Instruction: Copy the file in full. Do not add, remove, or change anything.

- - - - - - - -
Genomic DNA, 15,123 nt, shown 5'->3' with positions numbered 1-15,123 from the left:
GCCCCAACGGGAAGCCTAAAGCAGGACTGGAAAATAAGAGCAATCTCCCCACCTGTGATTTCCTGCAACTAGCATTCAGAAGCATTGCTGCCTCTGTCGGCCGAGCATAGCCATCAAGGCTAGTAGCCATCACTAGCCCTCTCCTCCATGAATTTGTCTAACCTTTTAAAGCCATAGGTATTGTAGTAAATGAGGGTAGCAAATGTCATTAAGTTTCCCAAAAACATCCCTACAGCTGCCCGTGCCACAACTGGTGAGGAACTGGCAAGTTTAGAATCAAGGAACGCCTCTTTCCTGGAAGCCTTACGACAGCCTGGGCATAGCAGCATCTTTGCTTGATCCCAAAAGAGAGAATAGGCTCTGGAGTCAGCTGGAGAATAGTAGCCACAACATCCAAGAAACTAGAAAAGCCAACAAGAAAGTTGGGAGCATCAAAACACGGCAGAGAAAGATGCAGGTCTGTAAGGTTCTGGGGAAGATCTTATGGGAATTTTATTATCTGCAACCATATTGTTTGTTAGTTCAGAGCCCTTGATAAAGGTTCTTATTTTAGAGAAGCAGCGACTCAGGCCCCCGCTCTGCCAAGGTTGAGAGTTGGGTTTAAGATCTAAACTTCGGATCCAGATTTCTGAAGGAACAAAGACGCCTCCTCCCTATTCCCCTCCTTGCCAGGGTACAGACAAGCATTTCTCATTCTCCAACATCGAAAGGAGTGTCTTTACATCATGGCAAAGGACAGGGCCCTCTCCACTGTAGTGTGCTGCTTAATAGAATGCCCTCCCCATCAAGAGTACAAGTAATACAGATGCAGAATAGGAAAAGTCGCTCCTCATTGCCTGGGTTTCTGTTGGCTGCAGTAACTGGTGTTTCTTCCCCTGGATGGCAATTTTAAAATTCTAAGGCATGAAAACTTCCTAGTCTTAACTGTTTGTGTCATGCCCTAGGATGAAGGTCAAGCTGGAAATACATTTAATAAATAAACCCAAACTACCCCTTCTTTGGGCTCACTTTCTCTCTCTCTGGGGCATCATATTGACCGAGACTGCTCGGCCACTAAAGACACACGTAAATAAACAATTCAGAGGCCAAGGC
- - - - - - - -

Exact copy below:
Genomic DNA, 15,123 nt, shown 5'->3' with positions numbered 1-15,123 from the left:
GCCCCAACGGGAAGCCTAAAGCAGGACTGGAAAATAAGAGCAATCTCCCCACCTGTGATTTCCTGCAACTAGCATTCAGAAGCATTGCTGCCTCTGTCGGCCGAGCATAGCCATCAAGGCTAGTAGCCATCACTAGCCCTCTCCTCCATGAATTTGTCTAACCTTTTAAAGCCATAGGTATTGTAGTAAATGAGGGTAGCAAATGTCATTAAGTTTCCCAAAAACATCCCTACAGCTGCCCGTGCCACAACTGGTGAGGAACTGGCAAGTTTAGAATCAAGGAACGCCTCTTTCCTGGAAGCCTTACGACAGCCTGGGCATAGCAGCATCTTTGCTTGATCCCAAAAGAGAGAATAGGCTCTGGAGTCAGCTGGAGAATAGTAGCCACAACATCCAAGAAACTAGAAAAGCCAACAAGAAAGTTGGGAGCATCAAAACACGGCAGAGAAAGATGCAGGTCTGTAAGGTTCTGGGGAAGATCTTATGGGAATTTTATTATCTGCAACCATATTGTTTGTTAGTTCAGAGCCCTTGATAAAGGTTCTTATTTTAGAGAAGCAGCGACTCAGGCCCCCGCTCTGCCAAGGTTGAGAGTTGGGTTTAAGATCTAAACTTCGGATCCAGATTTCTGAAGGAACAAAGACGCCTCCTCCCTATTCCCCTCCTTGCCAGGGTACAGACAAGCATTTCTCATTCTCCAACATCGAAAGGAGTGTCTTTACATCATGGCAAAGGACAGGGCCCTCTCCACTGTAGTGTGCTGCTTAATAGAATGCCCTCCCCATCAAGAGTACAAGTAATACAGATGCAGAATAGGAAAAGTCGCTCCTCATTGCCTGGGTTTCTGTTGGCTGCAGTAACTGGTGTTTCTTCCCCTGGATGGCAATTTTAAAATTCTAAGGCATGAAAACTTCCTAGTCTTAACTGTTTGTGTCATGCCCTAGGATGAAGGTCAAGCTGGAAATACATTTAATAAATAAACCCAAACTACCCCTTCTTTGGGCTCACTTTCTCTCTCTCTGGGGCATCATATTGACCGAGACTGCTCGGCCACTAAAGACACACGTAAATAAACAATTCAGAGGCCAAGGC